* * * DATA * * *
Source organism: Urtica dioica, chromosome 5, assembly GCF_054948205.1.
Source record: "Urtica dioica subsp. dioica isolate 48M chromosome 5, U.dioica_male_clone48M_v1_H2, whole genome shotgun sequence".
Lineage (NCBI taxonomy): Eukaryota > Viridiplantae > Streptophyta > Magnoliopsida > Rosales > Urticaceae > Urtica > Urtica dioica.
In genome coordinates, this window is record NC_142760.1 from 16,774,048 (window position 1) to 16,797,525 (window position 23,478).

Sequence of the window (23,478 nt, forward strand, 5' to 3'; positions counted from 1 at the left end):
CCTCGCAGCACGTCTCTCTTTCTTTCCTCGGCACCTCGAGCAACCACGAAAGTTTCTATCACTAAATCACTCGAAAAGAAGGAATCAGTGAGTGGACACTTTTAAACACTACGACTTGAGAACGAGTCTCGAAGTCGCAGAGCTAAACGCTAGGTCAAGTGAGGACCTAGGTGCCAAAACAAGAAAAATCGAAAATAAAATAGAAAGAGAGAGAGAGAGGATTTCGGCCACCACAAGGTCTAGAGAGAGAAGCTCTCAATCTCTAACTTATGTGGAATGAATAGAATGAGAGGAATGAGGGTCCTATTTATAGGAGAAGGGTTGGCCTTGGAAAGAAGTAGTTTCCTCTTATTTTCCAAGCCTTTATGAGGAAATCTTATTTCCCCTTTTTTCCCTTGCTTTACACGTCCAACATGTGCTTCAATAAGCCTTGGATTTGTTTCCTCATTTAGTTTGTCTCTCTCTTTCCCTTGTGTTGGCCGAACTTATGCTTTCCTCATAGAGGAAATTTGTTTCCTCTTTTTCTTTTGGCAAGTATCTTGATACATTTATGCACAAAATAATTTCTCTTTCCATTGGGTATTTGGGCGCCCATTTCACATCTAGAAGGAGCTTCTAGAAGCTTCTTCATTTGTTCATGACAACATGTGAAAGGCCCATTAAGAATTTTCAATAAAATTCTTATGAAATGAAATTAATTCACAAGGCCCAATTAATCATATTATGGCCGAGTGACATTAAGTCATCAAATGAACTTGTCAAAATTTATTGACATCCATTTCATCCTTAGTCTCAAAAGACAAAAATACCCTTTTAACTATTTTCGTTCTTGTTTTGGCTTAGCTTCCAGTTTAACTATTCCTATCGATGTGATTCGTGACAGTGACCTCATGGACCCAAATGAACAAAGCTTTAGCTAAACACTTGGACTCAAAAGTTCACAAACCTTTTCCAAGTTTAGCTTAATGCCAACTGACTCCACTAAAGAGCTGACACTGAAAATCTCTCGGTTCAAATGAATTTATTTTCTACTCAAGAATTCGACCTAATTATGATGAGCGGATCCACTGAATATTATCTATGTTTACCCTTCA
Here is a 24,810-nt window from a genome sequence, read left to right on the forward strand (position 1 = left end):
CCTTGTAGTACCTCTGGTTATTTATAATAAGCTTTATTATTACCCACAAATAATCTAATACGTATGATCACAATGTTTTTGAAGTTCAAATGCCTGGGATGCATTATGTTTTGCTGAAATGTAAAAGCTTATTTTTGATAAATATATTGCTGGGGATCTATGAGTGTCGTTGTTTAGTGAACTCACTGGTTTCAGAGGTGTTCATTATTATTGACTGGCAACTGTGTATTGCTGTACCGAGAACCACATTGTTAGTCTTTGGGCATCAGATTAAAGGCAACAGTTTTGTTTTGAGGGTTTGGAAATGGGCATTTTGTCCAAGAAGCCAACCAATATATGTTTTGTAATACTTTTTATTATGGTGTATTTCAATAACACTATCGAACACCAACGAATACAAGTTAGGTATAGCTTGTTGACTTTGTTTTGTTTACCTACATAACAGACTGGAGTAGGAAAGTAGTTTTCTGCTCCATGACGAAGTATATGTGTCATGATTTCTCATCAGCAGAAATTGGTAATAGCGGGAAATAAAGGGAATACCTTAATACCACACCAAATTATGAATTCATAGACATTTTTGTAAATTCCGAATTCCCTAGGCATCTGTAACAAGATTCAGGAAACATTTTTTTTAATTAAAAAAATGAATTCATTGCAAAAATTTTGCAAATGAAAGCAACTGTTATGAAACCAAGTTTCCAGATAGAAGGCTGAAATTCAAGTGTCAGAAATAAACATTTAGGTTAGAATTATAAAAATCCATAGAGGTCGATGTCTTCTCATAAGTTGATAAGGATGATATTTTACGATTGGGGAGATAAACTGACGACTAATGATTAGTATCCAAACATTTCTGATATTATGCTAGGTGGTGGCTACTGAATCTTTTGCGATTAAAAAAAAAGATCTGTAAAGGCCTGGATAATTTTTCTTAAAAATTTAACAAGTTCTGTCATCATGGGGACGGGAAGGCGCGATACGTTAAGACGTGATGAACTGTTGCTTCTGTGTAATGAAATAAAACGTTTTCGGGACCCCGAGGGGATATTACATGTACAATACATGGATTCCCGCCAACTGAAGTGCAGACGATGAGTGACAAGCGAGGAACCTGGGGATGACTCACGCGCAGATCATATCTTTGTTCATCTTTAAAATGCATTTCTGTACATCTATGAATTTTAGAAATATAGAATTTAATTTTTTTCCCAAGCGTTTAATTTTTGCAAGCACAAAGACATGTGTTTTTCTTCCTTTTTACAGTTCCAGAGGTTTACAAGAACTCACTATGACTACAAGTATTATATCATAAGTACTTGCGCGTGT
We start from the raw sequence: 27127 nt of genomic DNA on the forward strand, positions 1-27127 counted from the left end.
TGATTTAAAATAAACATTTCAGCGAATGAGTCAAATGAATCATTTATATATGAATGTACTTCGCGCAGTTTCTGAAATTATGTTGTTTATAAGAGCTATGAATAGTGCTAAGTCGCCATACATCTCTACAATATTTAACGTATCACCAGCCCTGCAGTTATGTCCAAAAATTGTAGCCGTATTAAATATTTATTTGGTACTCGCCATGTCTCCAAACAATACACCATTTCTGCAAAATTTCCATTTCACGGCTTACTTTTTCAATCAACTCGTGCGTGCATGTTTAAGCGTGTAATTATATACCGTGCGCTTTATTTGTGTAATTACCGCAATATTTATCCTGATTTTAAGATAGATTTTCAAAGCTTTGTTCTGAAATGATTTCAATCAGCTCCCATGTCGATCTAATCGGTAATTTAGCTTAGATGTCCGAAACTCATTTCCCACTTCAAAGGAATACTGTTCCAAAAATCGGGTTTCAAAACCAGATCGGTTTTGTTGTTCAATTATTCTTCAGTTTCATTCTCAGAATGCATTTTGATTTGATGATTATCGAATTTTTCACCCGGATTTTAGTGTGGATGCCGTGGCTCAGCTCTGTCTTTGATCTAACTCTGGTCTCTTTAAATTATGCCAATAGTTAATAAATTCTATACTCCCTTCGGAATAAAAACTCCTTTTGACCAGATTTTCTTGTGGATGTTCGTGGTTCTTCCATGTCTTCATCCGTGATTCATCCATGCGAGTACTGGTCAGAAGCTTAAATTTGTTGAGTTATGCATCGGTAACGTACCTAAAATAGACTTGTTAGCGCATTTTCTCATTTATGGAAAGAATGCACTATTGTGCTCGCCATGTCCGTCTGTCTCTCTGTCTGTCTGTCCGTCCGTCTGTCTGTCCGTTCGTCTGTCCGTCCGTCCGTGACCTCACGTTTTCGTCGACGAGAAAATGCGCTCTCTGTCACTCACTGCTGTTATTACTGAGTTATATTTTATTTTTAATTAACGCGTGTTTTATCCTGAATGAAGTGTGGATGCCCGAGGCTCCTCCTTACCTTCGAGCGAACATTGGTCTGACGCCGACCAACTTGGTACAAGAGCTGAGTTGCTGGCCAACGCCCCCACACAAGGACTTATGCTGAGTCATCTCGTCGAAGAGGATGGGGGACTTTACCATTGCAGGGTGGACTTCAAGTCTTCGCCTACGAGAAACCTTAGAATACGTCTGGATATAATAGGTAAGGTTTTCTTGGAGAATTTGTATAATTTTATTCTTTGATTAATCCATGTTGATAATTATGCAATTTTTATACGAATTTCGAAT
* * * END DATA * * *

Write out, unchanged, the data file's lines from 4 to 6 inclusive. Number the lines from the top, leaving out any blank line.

In genome coordinates, this window is record NC_142760.1 from 16,774,048 (window position 1) to 16,797,525 (window position 23,478).

Sequence of the window (23,478 nt, forward strand, 5' to 3'; positions counted from 1 at the left end):
CCTCGCAGCACGTCTCTCTTTCTTTCCTCGGCACCTCGAGCAACCACGAAAGTTTCTATCACTAAATCACTCGAAAAGAAGGAATCAGTGAGTGGACACTTTTAAACACTACGACTTGAGAACGAGTCTCGAAGTCGCAGAGCTAAACGCTAGGTCAAGTGAGGACCTAGGTGCCAAAACAAGAAAAATCGAAAATAAAATAGAAAGAGAGAGAGAGAGGATTTCGGCCACCACAAGGTCTAGAGAGAGAAGCTCTCAATCTCTAACTTATGTGGAATGAATAGAATGAGAGGAATGAGGGTCCTATTTATAGGAGAAGGGTTGGCCTTGGAAAGAAGTAGTTTCCTCTTATTTTCCAAGCCTTTATGAGGAAATCTTATTTCCCCTTTTTTCCCTTGCTTTACACGTCCAACATGTGCTTCAATAAGCCTTGGATTTGTTTCCTCATTTAGTTTGTCTCTCTCTTTCCCTTGTGTTGGCCGAACTTATGCTTTCCTCATAGAGGAAATTTGTTTCCTCTTTTTCTTTTGGCAAGTATCTTGATACATTTATGCACAAAATAATTTCTCTTTCCATTGGGTATTTGGGCGCCCATTTCACATCTAGAAGGAGCTTCTAGAAGCTTCTTCATTTGTTCATGACAACATGTGAAAGGCCCATTAAGAATTTTCAATAAAATTCTTATGAAATGAAATTAATTCACAAGGCCCAATTAATCATATTATGGCCGAGTGACATTAAGTCATCAAATGAACTTGTCAAAATTTATTGACATCCATTTCATCCTTAGTCTCAAAAGACAAAAATACCCTTTTAACTATTTTCGTTCTTGTTTTGGCTTAGCTTCCAGTTTAACTATTCCTATCGATGTGATTCGTGACAGTGACCTCATGGACCCAAATGAACAAAGCTTTAGCTAAACACTTGGACTCAAAAGTTCACAAACCTTTTCCAAGTTTAGCTTAATGCCAACTGACTCCACTAAAGAGCTGACACTGAAAATCTCTCGGTTCAAATGAATTTATTTTCTACTCAAGAATTCGACCTAATTATGATGAGCGGATCCACTGAATATTATCTATGTTTACCCTTCA